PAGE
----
Over the past few weeks, we’ve had several conversations in our data lab regarding data engineering problems and day to day problems we face with unsupervised data scientists who find it difficult to deploy their code into production.
The opinions from business seemed to cluster around a tacit definition of data scientists as researchers, primarily from statistics or mathematics backgrounds, who are experienced in machine learning algorithms and often in some domain areas specific to our business, (e.g. actuaries in insurance), but not necessarily having skills of writing production-ready code.
The key driver behind the somewhat opposing strain of thought came from the developers and data engineers who often quoted Cloudera’s Director of Data Science – Josh Wills – famous for his “definition of a data scientist tweet”:
“Data Scientist (n.): Person who is better at statistics than any software engineer and better at software engineering than any statistician.”
Wills’ quote reflects the practical issues in finding “unicorn” data scientists and having to do with the best of what’s on offer for a multi-disciplinary area like data science. It’s also perhaps based on his work in startups like Cloudera and web giants like Google, where adopting agile practices like DevOps allow data scientists closer interaction with engineers and therfore substantial experience in deploying to production. Unfortunately, that’s always a challenge due to bureaucracy, mindset, lack of informed opinion and cultural barriers in larger or old-world organizations with legacy systems and practices.
As in any startup or lab working on problems in data science and big data, it’s important for us to clear misconceptions and get the team to a shared understanding of commonly used terms to establish a foundational common language, which would then allow developing a shared vision around our objectives. Therefore it’s necessary to review going beyond definitions of the “unicorn” data scientists and looking at what happens in real-life teams where data scientists work, like ours.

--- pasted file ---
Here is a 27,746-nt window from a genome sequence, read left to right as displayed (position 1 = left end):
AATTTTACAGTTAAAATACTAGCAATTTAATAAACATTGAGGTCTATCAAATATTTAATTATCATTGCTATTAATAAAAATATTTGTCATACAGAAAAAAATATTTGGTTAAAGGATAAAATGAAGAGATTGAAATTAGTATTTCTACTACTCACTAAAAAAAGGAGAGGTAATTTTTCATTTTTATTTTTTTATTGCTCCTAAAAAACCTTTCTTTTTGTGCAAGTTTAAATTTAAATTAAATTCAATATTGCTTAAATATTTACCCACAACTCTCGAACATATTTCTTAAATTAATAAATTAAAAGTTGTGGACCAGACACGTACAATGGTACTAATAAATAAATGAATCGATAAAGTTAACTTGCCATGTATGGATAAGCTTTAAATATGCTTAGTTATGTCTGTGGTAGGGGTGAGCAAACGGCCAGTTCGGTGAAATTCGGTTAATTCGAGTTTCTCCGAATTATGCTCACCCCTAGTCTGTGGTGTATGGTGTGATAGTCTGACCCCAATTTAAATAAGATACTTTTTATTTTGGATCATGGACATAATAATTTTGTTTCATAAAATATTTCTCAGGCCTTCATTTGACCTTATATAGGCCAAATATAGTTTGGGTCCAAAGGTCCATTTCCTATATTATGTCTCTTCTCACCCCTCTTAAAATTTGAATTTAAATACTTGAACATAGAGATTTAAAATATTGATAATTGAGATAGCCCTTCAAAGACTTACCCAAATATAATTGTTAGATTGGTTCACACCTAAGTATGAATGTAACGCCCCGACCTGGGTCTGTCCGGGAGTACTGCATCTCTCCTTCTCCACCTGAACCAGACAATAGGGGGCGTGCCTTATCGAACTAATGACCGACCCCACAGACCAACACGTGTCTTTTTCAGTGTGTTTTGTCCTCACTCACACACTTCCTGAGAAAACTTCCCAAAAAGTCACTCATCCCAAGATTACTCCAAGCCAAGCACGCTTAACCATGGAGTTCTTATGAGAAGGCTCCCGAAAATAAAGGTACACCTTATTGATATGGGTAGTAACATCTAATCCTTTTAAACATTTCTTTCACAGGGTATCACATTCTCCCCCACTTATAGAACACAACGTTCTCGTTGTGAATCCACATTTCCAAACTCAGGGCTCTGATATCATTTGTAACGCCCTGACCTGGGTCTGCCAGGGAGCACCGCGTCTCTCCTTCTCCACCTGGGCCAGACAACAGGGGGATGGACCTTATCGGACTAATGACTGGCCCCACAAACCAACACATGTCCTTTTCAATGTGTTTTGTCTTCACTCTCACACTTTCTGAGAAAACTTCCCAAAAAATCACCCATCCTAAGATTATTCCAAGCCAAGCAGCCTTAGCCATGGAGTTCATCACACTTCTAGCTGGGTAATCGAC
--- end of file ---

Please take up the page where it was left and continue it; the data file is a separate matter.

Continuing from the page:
A lot of the data scientists actually think of themselves as mathematicians, trying to formulate business problems into math/statistics problems and then trying to solve them in the data science projects.
However, the popular misconception arise sometimes out of the big-data hype articles churned out by big data vendors, including some evangelists – who equate data scientists with superpowers across a multitude of disciplines.
The developer’s views arise due to their unique perspectives on the complexities of data wrangling and fragmentation around tools, technologies and languages.
The reality, as always, is quite different from the hype. There are actually probably just a handful of the “unicorn” data scientists on the planet, who have superpowers in maths/stats,AI/machine learning, a variety of programming languages, an even wider variety of tools and techniques, and of course are great in understanding business problems and articulating complex models and maths in business-speak. For the lesser mortals, and less fortunate businesses, we have to do with multiple individuals to combine these skillsets together into a team or data science squad.
Building data science teams
In terms of hiring, building a data science team becomes much easier, once we get around the idea that the “unicorn” data scientists are not really available. The recruitment team and hiring manager can then focus on the individual skills that are required on the team and try to hire for profiles with strengths in these skills. Once hired, the manager’s role switches to building the team in terms of setting expectations and facilitating collaborative team dynamics to evolve self-governing teams, which can then focus on achieving the objectives in a collaborative manner, instead of having to be superheroes.
The roles in a data science team
So what roles would a data science team have? Depending upon the organizations’ objectives, the team could either focus on service-oriented consulting gigs, or focus on building reusable assets or data products.